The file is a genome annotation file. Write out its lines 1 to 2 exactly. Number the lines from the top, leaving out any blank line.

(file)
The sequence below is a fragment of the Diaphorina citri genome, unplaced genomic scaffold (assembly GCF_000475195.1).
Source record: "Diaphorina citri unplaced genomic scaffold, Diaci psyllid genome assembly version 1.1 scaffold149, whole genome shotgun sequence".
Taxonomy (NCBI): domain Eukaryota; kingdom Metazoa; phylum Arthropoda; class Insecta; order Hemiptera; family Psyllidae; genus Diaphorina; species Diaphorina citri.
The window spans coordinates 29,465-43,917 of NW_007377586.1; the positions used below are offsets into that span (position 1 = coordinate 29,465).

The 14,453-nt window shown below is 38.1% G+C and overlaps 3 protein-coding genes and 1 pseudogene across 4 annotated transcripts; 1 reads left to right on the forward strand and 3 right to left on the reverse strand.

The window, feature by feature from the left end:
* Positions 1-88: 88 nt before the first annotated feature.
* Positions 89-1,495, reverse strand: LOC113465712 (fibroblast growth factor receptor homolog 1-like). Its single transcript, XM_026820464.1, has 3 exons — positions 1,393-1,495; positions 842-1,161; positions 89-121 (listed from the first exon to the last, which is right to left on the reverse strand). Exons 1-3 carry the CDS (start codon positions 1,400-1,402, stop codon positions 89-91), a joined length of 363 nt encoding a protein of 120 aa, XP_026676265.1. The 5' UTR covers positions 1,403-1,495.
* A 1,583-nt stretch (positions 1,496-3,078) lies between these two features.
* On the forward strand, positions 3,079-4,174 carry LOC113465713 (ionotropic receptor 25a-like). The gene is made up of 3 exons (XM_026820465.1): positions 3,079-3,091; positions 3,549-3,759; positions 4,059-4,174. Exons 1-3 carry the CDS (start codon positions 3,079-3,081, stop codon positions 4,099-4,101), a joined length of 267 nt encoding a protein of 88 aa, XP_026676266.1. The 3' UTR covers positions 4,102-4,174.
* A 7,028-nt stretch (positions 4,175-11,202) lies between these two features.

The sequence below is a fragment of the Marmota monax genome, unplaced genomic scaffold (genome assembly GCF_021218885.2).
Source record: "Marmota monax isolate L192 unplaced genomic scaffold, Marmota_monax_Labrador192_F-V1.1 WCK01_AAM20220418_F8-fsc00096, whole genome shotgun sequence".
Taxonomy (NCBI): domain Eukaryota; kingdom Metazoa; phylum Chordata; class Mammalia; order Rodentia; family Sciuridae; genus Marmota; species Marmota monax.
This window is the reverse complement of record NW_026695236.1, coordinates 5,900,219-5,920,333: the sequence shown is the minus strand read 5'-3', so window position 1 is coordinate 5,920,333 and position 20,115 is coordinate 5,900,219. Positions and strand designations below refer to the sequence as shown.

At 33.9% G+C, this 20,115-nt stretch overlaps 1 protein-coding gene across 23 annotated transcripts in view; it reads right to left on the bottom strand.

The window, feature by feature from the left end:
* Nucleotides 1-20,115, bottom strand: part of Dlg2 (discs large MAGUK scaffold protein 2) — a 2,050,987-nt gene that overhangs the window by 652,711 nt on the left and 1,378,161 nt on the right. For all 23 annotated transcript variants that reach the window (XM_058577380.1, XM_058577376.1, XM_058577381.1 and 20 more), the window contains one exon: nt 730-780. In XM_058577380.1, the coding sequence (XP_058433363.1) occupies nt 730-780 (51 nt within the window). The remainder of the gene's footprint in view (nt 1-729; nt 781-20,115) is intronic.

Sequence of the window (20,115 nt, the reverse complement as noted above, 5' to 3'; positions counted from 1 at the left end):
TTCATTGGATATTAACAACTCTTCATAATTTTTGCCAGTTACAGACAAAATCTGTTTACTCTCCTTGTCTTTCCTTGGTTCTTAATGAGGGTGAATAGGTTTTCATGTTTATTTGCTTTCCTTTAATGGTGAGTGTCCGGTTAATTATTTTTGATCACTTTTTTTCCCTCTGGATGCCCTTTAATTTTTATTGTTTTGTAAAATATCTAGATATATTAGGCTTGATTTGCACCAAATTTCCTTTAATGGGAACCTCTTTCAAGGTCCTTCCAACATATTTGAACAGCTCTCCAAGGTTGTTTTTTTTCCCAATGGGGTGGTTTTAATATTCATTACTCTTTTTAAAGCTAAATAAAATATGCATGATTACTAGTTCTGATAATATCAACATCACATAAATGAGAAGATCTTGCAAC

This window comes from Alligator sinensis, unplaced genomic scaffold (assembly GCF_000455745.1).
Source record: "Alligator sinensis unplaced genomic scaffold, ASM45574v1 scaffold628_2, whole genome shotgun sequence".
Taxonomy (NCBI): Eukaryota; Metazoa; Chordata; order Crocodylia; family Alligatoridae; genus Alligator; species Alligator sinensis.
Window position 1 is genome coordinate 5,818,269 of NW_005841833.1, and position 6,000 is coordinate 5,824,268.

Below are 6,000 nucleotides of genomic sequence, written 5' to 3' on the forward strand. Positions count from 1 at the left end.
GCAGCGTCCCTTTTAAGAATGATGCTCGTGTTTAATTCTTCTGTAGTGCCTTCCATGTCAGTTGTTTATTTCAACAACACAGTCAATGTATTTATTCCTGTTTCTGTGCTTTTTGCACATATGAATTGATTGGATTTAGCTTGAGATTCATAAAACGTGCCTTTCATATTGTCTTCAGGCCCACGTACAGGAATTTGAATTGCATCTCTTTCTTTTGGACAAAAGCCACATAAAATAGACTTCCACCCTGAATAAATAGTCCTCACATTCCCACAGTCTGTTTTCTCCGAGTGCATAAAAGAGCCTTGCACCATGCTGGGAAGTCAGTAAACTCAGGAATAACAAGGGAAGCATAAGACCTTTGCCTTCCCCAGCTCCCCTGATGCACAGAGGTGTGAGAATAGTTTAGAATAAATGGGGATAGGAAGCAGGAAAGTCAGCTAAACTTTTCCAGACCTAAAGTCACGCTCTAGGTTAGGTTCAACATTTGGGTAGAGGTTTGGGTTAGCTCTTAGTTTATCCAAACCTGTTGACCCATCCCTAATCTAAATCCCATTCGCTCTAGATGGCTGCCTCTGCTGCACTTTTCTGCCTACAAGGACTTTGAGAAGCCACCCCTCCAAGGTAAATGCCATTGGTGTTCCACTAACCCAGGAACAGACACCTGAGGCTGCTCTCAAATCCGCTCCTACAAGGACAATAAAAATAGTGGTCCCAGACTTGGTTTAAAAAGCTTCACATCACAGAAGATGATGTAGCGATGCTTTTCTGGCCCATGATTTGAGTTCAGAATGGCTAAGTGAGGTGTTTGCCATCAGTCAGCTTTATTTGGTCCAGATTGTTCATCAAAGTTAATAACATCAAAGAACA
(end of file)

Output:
The sequence below is a fragment of the Diaphorina citri genome, unplaced genomic scaffold (assembly GCF_000475195.1).
Source record: "Diaphorina citri unplaced genomic scaffold, Diaci psyllid genome assembly version 1.1 scaffold149, whole genome shotgun sequence".